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Sunday, September 18, 2005

TiVo-Blogging the Emmys, Part 2
The Blue Man Group did a very cool presentation of the Best Reality Show category—and doubtless drummed up some business for their Vegas show—but I don’t really like presentations by men-machines or animals or puppets or cartoons—it doesn’t feel truly live. What’s more, I couldn’t really tell what other shows The Amazing Race had bested.

I like Blythe Danner as an actress, but having tried to watch Huff and having given up in depressed disgust, I can’t get behind that choice. And did she mean to embarrass Keifer Sutherland by telling the world (or the bit of it that’s watching the Emmy-cast, anyway) that he used to baby-sit Gwyneth (but not her lesser-known son?). Ah, but she provides the first bit of political speechifying of the night, paying tribute to "our kids in Iraq. Let’s get the heck out of there." But she had the smarts to do something I’ve tried on conference calls—if you’ve been a bit abrasive, you end by saying, "Love you all." She might play the therapist’s mom, but she knows a thing or two about psychology.

I don’t think Blythe name-checked Apple, but she started a run of publicly proud grannies. The next award went to Jane Alexander for her role in Warm Springs (which either ran while I was out of the country or few right under my radar—and I would say that "what’s on TV" is one of my areas of greatest erudition), who gave a shout-out to her “six grandkids,” and then two awards later came Doris Roberts who loves her two grandsons so much she brought them up on stage.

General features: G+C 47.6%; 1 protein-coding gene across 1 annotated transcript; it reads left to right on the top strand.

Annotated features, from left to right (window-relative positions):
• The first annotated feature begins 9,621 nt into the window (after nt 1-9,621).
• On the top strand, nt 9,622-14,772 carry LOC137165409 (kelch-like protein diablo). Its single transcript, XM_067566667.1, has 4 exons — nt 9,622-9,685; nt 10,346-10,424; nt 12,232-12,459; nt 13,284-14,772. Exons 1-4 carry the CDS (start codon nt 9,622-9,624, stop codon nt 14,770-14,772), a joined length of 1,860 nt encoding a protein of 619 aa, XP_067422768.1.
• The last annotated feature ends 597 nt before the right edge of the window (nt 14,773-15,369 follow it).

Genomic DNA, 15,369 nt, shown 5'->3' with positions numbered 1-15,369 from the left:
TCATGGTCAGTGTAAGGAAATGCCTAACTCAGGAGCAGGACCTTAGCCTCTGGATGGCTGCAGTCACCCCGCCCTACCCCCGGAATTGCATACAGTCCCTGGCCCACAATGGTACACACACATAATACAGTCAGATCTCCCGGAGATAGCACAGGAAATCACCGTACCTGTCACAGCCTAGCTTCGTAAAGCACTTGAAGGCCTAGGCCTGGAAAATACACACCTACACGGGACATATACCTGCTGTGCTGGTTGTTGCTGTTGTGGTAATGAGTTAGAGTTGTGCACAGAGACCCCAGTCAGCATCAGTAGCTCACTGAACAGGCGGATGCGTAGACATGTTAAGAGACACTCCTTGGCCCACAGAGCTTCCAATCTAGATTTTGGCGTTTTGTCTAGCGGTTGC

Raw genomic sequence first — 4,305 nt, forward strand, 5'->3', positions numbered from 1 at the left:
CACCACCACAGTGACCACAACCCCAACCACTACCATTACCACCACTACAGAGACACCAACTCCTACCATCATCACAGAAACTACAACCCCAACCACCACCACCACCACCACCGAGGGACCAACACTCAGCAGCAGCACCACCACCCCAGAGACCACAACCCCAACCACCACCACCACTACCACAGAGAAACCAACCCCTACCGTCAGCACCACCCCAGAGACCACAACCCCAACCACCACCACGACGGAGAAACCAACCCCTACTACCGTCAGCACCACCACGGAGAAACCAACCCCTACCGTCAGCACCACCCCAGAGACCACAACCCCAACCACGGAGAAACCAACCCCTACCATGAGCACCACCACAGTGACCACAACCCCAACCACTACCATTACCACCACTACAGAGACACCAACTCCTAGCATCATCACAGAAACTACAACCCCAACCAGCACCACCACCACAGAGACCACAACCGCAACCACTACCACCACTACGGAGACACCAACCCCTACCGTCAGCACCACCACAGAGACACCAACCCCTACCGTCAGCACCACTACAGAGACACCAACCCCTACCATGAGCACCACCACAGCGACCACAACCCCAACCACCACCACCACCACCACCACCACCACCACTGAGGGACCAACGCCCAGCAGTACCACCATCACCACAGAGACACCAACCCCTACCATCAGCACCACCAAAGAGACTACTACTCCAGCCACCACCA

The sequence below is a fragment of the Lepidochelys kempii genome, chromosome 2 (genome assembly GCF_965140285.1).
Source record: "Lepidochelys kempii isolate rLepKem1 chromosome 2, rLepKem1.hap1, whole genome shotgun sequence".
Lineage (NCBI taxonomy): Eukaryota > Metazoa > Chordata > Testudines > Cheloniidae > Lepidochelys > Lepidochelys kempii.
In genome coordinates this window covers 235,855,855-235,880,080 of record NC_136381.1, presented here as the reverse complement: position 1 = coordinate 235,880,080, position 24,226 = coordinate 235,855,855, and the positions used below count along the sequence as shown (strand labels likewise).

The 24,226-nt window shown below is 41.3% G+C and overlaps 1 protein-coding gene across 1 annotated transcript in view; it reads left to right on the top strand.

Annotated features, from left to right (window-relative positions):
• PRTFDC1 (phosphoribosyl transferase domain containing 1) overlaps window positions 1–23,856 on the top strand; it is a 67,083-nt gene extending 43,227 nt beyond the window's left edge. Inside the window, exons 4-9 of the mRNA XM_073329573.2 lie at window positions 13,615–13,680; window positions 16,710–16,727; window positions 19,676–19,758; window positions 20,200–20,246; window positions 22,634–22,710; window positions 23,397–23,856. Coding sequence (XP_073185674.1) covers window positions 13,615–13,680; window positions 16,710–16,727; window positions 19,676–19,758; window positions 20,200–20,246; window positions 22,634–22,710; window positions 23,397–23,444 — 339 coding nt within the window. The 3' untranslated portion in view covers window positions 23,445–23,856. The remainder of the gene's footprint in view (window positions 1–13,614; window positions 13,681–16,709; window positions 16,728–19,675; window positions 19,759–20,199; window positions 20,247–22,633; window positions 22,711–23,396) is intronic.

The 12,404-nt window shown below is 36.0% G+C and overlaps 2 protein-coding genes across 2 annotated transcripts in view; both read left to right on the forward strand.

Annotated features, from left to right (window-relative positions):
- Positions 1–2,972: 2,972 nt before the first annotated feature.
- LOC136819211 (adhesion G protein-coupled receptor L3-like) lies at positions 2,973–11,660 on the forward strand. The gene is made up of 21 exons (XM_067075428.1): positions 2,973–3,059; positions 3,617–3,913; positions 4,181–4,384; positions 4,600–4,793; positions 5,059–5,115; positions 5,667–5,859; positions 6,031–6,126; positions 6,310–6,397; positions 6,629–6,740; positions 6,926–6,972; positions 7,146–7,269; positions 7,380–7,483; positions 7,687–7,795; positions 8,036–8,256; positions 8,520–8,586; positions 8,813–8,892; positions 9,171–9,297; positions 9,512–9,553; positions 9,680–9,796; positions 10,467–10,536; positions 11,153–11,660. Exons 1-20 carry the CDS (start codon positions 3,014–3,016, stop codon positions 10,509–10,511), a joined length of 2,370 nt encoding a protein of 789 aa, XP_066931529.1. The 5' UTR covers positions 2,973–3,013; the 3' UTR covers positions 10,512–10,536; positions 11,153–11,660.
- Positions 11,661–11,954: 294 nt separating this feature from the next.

I cannot believe the Olympic Games Opening Ceremonies won an award—Katie and Bob’s inane commentary alone should’ve made that impossible (I don’t leave the country during Olympiads for nothing), and Jon Stewart’s going to have to come up with a new line—he only slightly reworked last year’s acceptance when he said that when they started the show people said you couldn’t have a late-night comedy show with a staff that was only 80-percent Ivy League-educated Jewish men. Oh, and I’m pretty sure I’m not a prude, but Da Ali G Show went too far in the tape that accompanied their writing-award-nomination.

I was surprised by the massive hand for David Letterman, who came across as a mean, Sean Pennishly humorless mouth-mangler in his buildup to the Johnny Carson video tribute. I’m guessing a lot of the applause was really intended for Johnny. The tribute itself was fantastic—moving and hilarious. I don’t remember ever really watching the show (it was before my American TV days), but now I wish I had.

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